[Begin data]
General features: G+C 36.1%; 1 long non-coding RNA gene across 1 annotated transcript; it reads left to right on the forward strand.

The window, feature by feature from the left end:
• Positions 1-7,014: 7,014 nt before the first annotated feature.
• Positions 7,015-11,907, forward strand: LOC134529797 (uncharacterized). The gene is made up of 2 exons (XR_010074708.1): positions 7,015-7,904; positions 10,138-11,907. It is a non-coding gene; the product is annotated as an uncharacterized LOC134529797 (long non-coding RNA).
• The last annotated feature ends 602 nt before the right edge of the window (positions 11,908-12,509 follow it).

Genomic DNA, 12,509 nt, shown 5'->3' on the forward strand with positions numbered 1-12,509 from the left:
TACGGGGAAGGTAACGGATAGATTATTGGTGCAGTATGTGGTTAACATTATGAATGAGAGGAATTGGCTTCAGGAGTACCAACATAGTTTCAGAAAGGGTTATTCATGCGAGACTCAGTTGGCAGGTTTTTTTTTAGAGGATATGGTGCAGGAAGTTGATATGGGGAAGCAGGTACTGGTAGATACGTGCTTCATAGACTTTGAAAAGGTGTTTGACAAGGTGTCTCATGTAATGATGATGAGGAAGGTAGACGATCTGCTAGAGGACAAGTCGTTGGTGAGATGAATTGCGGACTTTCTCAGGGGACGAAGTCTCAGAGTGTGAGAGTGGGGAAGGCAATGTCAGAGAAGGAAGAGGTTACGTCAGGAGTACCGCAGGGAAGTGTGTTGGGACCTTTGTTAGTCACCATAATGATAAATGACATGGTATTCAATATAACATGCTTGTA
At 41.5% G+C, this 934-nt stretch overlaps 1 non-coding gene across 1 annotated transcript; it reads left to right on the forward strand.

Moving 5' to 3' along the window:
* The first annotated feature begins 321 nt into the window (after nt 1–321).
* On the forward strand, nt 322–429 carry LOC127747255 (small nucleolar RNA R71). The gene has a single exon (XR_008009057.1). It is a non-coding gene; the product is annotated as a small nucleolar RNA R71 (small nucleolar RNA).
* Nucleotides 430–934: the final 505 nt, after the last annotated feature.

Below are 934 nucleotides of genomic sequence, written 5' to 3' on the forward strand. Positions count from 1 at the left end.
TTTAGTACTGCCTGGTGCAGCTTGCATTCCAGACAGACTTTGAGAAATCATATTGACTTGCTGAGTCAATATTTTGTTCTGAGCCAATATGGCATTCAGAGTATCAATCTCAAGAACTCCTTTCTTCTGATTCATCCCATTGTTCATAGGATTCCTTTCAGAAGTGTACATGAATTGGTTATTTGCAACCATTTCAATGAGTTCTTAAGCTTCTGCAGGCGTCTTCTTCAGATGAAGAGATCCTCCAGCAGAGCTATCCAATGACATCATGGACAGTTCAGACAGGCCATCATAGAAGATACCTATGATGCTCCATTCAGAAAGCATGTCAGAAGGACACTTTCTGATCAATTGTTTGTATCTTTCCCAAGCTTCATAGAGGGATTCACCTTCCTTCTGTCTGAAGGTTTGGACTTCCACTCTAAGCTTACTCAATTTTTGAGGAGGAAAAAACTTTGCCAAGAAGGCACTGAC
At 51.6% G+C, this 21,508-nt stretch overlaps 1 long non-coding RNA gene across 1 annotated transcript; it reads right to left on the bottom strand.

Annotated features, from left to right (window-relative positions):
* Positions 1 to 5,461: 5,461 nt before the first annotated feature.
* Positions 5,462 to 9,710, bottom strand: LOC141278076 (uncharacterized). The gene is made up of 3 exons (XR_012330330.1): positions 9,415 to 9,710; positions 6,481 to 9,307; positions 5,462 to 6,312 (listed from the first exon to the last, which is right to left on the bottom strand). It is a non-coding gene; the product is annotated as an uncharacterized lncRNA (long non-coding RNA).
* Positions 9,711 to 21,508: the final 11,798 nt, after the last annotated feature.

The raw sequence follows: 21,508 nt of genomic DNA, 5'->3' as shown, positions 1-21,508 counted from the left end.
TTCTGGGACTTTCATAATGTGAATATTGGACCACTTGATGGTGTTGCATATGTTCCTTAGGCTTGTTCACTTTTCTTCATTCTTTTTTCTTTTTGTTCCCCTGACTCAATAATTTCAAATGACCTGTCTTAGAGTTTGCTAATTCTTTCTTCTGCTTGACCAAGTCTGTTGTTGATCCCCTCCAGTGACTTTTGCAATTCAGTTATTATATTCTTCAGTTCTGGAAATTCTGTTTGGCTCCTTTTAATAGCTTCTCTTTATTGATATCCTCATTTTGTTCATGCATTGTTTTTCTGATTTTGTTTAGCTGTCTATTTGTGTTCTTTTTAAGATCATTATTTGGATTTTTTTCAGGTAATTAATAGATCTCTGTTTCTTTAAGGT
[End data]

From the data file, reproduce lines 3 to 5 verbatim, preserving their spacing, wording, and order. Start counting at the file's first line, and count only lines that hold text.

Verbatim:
• Positions 1-7,014: 7,014 nt before the first annotated feature.
• Positions 7,015-11,907, forward strand: LOC134529797 (uncharacterized). The gene is made up of 2 exons (XR_010074708.1): positions 7,015-7,904; positions 10,138-11,907. It is a non-coding gene; the product is annotated as an uncharacterized LOC134529797 (long non-coding RNA).
• The last annotated feature ends 602 nt before the right edge of the window (positions 11,908-12,509 follow it).